CRG Seminar: The emergence of sign language in Côte d’Ivoire

The introduction of sign language in West Africa countries and especially in Côte d’Ivoire is linked to Reverend Andrew Foster, an African-American deaf Pastor, who made use of sign language for the needs of the education of deaf communities within the structures of the Christian Mission for the Deaf (CMD). American Sign Language (ASL) as language of education is spread in Abidjan and to most other urban places. ASL became high prestige language in the deaf community. It is associated with formal education and by extension with economic opportunities and educational progress. The spread of ASL was at the cost of local sign languages that were used by uneducated deaf people who use various forms of Ivorian Sign Language named Langue des Signes de Côte d’Ivoire (LSCI). Even if the role Reverend Andrew Foster was preponderant in the expansion of sign language, it also indirectly contributed to masking everything that existed previously. We hypothesise that everything did not really start with Reverend A. Foster. Deaf communities in Côte d’Ivoire existed well before his arrival and, sign languages were in use.

Awareness about local sign languages in Côte d’Ivoire took form in 2011 with the project ‘’documentation des langues des signes de Côte d’Ivoire’’ in which a lexical corpus was collected in several locations. Information on lexical variation in Sign Languages of Côte d'Ivoire (LSCI) are rare. In this presentation, Dr Angoua Tano will first address the history of sign languages in Côte d’Ivoire and then focus on the level of lexical variation in Ivorian SL to establish the importance of the difference between the ASL used in Côte d'Ivoire (LSAF) for the education of the deaf and SL premises. The variation will be verified at two levels. The first level will concern variation among signers in the same locality. The second will consist of variation between different localities. The study on variation will help to establish a basis for the construction of an LSCI Internet lexical corpus that can be used by educators and specialists in sign language and to promote local sign languages.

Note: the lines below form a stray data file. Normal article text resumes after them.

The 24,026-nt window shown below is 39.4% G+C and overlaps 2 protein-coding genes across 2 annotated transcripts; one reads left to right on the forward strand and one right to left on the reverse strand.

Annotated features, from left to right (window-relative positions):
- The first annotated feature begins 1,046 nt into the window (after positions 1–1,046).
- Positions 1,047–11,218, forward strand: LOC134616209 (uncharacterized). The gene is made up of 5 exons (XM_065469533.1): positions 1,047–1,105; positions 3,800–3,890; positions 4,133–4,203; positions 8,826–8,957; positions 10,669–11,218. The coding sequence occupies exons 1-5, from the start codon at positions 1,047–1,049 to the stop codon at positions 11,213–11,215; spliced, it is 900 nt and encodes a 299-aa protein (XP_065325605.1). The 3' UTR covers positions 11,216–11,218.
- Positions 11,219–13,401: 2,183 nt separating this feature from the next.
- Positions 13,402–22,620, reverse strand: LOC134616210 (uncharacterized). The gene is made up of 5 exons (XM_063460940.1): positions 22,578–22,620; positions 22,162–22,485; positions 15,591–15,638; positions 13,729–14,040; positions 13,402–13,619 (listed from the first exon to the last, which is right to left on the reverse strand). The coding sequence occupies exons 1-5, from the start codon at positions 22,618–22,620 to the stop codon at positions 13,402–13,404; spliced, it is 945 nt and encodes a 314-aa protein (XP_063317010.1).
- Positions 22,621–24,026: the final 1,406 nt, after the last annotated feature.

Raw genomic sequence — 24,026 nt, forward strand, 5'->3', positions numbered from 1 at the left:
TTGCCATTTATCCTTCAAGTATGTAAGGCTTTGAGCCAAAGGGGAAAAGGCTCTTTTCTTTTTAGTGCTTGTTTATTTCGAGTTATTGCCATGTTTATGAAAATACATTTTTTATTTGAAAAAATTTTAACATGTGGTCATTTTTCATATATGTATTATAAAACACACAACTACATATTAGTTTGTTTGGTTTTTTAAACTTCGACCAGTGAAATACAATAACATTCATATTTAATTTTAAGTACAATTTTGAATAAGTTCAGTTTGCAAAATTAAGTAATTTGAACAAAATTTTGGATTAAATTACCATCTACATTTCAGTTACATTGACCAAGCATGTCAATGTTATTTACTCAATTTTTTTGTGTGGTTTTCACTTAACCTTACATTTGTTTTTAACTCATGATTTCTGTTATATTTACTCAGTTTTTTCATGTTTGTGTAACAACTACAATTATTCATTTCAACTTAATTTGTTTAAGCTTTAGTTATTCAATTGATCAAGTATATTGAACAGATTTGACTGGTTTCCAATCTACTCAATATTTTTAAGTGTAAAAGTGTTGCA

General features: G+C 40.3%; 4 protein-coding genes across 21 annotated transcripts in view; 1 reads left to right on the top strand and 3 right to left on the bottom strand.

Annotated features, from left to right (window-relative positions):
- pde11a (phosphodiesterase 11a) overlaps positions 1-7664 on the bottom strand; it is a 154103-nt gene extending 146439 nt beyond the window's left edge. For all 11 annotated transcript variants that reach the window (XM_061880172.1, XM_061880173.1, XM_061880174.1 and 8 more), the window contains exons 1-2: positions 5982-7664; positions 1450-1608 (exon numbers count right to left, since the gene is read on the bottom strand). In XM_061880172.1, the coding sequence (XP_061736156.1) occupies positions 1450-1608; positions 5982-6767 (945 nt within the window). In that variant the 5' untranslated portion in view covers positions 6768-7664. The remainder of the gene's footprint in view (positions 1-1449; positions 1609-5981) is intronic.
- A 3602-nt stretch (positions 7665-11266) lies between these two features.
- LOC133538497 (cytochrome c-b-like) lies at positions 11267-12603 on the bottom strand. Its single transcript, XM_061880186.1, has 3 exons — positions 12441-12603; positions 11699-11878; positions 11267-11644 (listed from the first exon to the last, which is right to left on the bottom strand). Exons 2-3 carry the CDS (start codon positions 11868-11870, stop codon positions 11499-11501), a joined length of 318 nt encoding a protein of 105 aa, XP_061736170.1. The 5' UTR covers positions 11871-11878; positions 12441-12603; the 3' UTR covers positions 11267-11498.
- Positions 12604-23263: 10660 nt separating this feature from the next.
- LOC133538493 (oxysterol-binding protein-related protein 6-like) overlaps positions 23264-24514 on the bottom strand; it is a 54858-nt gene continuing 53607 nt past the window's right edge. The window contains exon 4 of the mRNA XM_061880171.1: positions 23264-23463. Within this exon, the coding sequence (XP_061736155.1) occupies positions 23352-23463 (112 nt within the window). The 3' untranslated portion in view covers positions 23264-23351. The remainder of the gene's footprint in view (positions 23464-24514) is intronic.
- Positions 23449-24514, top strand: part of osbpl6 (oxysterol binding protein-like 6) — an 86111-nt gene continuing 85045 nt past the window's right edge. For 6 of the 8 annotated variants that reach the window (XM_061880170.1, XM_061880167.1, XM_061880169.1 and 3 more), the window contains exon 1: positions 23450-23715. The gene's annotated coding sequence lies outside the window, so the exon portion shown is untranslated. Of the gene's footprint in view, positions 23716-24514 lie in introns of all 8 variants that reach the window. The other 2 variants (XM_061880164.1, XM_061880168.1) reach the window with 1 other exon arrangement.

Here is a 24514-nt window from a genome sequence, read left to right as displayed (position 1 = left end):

Photo credits: Tano Angoua.

Dr Angoua Tano wrote a pioneering PhD thesis research in Leiden University on an emerging village sign language in Côte d’Ivoire. After his defence, he returned to Côte d’Ivoire and obtained a position as a lecturer and researcher in sign language linguistics at the Département des Sciences du Langage of the Université Houphouët-Boigny in Abidjan. His expertise is in language documentation and description of rural signed languages in Côte d’Ivoire. Dr Tano is an active member of the sign language linguistic community and has remained associated with Leiden University as a guest researcher ever since his defence and frequently collaborates with his Leiden colleagues on various signed language linguistics research in West Africa.



Date, time and location

22 March 2024
14.00 - 15.30
Pieter de la Courtgebouw / Faculty of Social Sciences, Wassenaarseweg 52, 2333 AK Leiden
Room 6.C03